loud as I can yell and done a number of sound test on trout in spring creeks. That did fool me. They can hear
much better than I thought they could. You can drop a rock on another rock in the stream and send every trout in
sight fleeing. Try that from one of the high banks along a stream and watch the reaction.
Spring creeks taught me a lot about approaching trout. You must be able to do so successfully or you are not
going to catch any trout. Blind casting is a waste of time in spring creeks unless you are fishing a riffle section of
the stream. I love fishing spring creeks because it does teach you a lot about the reactions of trout and a lot
about being able to fool and catch them.
This would apply to the Firehole River since it is in effect a spring creek. Its springs just have hot water coming
from them. Granted, there are many other differences. Spring creeks are perfect places to learn how trout react
to movements and sound. You can clearly see what spooks trout and what you cannot get away with. You must
stalk trout to catch them. You do not blind cast because you can see everything in the water. In one case, I was
moving closer and closer to a large trout casting all the time with the camera looking over my shoulder.
Another good place to learn to hide from trout is Silver Creek, Idaho, one of our favorite streams. We have fished
this beautiful creek several times and we have learned a lot about trout doing so. You rarely catch a trout you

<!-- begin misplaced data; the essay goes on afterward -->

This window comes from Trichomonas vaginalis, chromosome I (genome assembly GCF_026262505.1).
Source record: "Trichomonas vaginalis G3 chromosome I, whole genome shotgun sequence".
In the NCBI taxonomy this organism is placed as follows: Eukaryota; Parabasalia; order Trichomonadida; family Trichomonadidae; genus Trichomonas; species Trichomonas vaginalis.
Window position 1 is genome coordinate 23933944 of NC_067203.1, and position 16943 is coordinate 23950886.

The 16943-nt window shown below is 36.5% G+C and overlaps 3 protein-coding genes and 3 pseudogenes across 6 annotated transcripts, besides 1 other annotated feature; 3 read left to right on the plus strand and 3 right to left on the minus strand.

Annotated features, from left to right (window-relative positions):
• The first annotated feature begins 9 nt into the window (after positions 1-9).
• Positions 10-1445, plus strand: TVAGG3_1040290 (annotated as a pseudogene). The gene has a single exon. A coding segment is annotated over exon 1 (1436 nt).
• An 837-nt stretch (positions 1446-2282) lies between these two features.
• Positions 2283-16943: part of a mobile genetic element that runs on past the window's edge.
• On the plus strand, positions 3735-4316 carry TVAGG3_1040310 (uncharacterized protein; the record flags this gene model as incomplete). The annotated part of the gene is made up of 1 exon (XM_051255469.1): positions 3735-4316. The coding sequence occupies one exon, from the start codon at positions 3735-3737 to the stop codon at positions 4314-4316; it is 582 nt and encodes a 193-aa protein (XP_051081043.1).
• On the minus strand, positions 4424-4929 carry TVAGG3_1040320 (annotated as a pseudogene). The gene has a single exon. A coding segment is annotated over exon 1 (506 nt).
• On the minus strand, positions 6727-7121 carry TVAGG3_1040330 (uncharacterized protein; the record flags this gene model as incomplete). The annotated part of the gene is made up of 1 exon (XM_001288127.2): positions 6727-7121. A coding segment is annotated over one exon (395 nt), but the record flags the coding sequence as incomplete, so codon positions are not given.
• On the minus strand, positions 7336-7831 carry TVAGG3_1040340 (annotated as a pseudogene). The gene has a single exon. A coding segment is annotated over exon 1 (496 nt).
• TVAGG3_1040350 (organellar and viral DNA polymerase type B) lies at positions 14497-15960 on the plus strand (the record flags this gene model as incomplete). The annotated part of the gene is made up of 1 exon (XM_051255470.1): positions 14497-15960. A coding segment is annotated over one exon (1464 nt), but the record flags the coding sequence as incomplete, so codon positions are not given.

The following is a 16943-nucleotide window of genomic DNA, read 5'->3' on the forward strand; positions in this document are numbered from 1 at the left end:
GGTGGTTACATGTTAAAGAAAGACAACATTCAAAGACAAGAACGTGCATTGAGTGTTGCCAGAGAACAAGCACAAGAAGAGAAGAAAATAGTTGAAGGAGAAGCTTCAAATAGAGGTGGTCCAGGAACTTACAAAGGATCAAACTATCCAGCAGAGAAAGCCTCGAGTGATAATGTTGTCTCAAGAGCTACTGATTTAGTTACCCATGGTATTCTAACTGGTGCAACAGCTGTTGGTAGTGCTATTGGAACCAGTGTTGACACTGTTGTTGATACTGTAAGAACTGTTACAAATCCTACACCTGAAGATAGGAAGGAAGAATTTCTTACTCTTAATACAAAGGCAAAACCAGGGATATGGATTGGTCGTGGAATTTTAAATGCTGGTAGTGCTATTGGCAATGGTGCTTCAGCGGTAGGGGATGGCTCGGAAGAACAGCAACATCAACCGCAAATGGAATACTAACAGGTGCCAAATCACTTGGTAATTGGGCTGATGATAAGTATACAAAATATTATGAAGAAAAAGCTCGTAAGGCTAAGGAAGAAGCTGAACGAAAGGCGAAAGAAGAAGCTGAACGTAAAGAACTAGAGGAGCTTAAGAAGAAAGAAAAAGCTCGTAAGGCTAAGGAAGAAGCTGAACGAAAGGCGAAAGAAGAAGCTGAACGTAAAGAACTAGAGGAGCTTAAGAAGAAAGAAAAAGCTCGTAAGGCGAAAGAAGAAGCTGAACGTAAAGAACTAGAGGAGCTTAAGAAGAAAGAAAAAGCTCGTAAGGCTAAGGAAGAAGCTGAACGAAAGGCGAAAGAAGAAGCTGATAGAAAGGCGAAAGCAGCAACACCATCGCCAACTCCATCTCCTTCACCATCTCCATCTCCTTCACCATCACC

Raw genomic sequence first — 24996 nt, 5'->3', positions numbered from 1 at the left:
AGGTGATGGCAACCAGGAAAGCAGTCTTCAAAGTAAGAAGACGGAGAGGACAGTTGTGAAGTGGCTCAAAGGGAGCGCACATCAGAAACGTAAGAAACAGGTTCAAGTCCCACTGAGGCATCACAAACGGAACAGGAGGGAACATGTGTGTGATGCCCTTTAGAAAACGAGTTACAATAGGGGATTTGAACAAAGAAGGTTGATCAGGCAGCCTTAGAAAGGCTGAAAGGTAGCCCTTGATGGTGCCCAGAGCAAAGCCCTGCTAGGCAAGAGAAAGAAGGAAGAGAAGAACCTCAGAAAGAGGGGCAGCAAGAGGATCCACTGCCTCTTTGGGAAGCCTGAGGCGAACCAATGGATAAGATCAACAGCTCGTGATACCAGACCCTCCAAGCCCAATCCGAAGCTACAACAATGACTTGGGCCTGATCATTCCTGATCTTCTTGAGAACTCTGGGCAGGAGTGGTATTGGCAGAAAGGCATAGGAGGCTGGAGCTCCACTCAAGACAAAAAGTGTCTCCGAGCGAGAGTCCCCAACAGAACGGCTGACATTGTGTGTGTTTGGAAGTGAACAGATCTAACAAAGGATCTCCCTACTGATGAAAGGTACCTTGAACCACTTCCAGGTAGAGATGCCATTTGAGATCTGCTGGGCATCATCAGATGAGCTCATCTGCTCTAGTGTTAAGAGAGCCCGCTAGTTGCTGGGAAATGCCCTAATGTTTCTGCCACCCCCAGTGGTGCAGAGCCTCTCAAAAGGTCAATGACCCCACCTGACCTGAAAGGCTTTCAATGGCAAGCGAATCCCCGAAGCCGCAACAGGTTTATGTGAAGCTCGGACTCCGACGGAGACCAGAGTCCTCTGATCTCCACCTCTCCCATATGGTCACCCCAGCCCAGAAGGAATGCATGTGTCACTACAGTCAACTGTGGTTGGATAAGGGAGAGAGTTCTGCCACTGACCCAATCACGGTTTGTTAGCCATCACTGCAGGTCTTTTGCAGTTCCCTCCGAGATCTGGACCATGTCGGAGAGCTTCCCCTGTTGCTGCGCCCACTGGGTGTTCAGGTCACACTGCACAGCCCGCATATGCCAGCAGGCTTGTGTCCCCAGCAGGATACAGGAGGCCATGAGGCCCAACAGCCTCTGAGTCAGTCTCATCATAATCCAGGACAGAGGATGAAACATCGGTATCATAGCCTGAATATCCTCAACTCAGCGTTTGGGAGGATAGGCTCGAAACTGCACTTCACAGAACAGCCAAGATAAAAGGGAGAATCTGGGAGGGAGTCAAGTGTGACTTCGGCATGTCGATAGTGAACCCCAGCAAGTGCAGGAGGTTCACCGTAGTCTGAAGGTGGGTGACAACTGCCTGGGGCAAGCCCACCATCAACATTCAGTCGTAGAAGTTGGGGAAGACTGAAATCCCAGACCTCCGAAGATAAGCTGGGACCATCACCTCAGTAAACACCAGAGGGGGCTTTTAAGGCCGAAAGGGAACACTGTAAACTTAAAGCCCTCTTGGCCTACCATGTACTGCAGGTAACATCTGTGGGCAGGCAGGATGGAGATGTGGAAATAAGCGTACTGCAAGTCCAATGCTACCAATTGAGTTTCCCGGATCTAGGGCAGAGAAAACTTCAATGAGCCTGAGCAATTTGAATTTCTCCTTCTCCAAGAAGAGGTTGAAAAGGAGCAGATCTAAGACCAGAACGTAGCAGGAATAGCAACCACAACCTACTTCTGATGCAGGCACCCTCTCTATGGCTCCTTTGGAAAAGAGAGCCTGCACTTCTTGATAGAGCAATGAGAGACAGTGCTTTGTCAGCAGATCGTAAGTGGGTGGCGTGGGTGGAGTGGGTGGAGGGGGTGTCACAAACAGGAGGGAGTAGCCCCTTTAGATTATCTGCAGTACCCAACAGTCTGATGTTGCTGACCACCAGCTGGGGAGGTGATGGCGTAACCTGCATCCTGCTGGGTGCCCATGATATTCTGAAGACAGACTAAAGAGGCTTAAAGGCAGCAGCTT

don't first see. If the wind is not blowing hard, you will be looking at the trout you are casting to every time.
Knowing what spooks trout, what you can get away with and what you can not get away with, goes a long way.
We learned that the surface of the water makes a huge difference in what the trout can and cannot see above the
water. If it is smooth without ripples, you are seen by the trout much farther away than you are seen when the
surface of the water is disturbed by current or wind. That is another reason you can get closer to the trout in
riffles and runs than you can in the smooth water of a pool or pockets along banks and behind boulders.
Fish holding in deeper water will spook much quicker than those holding just under the surface. I think this is to do
with their window of vision but it could also be a result of what the trout are concentrating on. When they are only
inches deep feeding in current, they are looking for tiny insects. You would think they would be keenly aware of
what was around them since they are in an exposed position but they don't spook as easily as they do when they
are holding in water a couple of feet deep. When they are holding inches under the water, they don't see insects
in the water until they are within inches from their nose. This is due to their small window of vision.